Tangerine : Theme

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Ambition takes two different forms in Tangerine. Both Erik and Paul are ambitious, but their dreams take very different forms. The Erik Fisher Football Dream, as Paul calls it, has completely taken over Erik and his father. Everything they do is designed to promote Erik’s football career. His father wants Erik to be drafted by a big Florida school like the University of Florida or University of Miami, and he seems obsessed by the idea. It is in fact not an unreasonable ambition, since Erik is indeed a talented player, but he is eventually undermined by the glaring flaws in his character. Paul’s ambitions are necessarily more limited, since he is visually impaired, but he loves to play goalie in soccer, and he pursues this ambition with great tenacity and perseverance. Unlike Erik, he has the character traits that enable him to overcome the odds and succeed, and he gets to be part of the Tangerine Middle School soccer team that wins the championship.



Paul is in the unfortunate position of being a younger brother who is less well favored in the family and who is bullied and despised by his older brother. Because of his visual handicap and the thick-lens glasses he must wear, Paul is often teased by the other kids at school, who call him Mars or Eclipse Boy (the latter an allusion to the belief, which later turns out to be wrong, that Paul damaged his eyes by staring too long at the sun during an eclipse). Faced with these and other difficulties (such as when he is told he is ineligible to play soccer for Lake Windsor), it is not surprising that sometimes Paul gets discouraged. At one point he knows he has a choice: I could stop trying to be what everyone else is and accept being a freak” (p. 76). But he has too much determination to simply passively accept his outsider status. In spite of his handicap, he shows he has physical courage, when

he helps rescue kids from the sinkhole, and he is justly proud of what he did: “ I faced down danger today, even death” (p. 85), although he does not regard himself as a hero. Paul also has the courage to persevere in his goal of playing soccer on the school team. Not only this, and after some wavering and self-examination, he finds the courage to stand up to his thug-like older brother. Early in the novel, he is afraid of Erik. But the situation with Erik comes to a head after Erik hits Tino, Paul’s friend, while Tino and his science project group meet at Paul’s house. After the violent incident, Paul wonders to himself what he might have done to prevent it or how he might have acted immediately after: “What could I have done? What should I have done?” (p. 207). But not long after this, following the mayhem at the senior awards night, he is able to fully stand up to the bully in his own home: “Come on, Erik, let’s see if you can do any better with me than you did with Tino” (p. 261), he says. Erik backs down. Paul has shown he has physical as well as moral courage.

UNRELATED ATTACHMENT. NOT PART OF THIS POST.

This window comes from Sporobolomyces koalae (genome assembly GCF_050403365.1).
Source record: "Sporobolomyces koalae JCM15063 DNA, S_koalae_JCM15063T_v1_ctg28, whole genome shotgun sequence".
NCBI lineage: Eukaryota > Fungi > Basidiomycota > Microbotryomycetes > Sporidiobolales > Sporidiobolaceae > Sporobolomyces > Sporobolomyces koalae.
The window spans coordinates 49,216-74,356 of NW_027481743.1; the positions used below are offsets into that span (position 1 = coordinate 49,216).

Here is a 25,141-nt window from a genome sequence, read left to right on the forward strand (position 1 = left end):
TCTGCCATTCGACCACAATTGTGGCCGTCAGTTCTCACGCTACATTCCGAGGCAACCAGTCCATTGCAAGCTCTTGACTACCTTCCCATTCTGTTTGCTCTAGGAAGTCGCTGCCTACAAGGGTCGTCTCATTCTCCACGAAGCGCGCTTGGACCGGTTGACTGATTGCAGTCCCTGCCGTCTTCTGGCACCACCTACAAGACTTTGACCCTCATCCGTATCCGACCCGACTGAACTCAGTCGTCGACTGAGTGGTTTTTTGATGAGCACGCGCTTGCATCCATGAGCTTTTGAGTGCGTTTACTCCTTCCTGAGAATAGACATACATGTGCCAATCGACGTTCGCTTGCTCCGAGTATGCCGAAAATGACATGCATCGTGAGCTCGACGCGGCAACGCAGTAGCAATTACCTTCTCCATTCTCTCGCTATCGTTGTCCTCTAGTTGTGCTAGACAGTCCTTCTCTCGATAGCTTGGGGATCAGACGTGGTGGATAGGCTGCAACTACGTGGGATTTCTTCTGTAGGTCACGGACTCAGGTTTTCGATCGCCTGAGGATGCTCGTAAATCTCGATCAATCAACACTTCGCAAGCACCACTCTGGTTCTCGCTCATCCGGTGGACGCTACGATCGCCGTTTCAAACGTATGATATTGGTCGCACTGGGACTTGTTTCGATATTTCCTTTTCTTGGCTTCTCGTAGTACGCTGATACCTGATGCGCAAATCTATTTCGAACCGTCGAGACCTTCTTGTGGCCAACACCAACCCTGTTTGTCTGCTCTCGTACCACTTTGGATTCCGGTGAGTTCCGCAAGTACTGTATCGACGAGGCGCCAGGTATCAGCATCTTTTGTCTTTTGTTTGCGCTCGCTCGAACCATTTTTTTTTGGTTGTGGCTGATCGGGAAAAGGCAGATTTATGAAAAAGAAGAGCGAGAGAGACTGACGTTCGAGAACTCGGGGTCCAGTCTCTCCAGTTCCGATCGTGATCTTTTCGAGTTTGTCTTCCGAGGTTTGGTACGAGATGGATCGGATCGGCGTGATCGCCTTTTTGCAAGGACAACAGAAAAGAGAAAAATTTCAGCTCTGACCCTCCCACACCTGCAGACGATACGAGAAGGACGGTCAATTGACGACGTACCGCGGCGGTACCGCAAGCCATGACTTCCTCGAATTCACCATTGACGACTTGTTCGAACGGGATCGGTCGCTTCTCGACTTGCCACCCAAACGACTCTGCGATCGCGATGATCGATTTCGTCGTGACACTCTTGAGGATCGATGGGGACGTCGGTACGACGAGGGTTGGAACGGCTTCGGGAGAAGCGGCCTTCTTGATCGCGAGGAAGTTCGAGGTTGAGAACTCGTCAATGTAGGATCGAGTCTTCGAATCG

Regeneration of Nature

Tangerine County was originally known as the Tangerine Capital of the World, but the industry has gone into rapid decline. Developers have bought up land, the trees have been cut down, and new housing developments are springing up. But this development has brought with it an array of environmental problems. The peat from the trees has created layers of lignite, a kind of coal, that is ignited by lightning. This produces muck fires. Efforts to extinguish the muck fires have led to the creation of swamps. The swamps in turn breed mosquitoes that carry a disease that can kill children if they are bitten. The houses in Lake Windsor Downs have to be fumigated with powerful insecticides to get rid of the mosquitoes. As a counterbalance to this environmental chaos are the efforts of Luis Cruz to cultivate a new kind of tangerine that will restore to the county much of its traditional character. It is this note of regeneration on which the novel ends. As Paul is being driven to his new school, they pass through the citrus groves, and “the car immediately filled up with that scent, the scent of a golden dawn” (p. 303). It is a complete contrast to the smoke and fires from burning trees that they saw when they first arrived in the county. 


Truth and Lies

Paul is a seeker of the truth. He likes to see things the way they really are, which is often quite different from how people perceive them or want them to be. He is also determined to recover the memory of what happened to him when he was five years old and his eyes were damaged. He eventually discovers that his parent lied to him about what happened. His brother was responsible for damaging  his eyes by having his buddy Vincent Castor spray paint into them. In contrast to Paul’s truth-seeking nature, Erik tries to pull the wool over people’s eyes, pretending to be an upstanding young man when in fact he is a heartless thug and a thief. In this novel, truth eventually triumphs over lies. 

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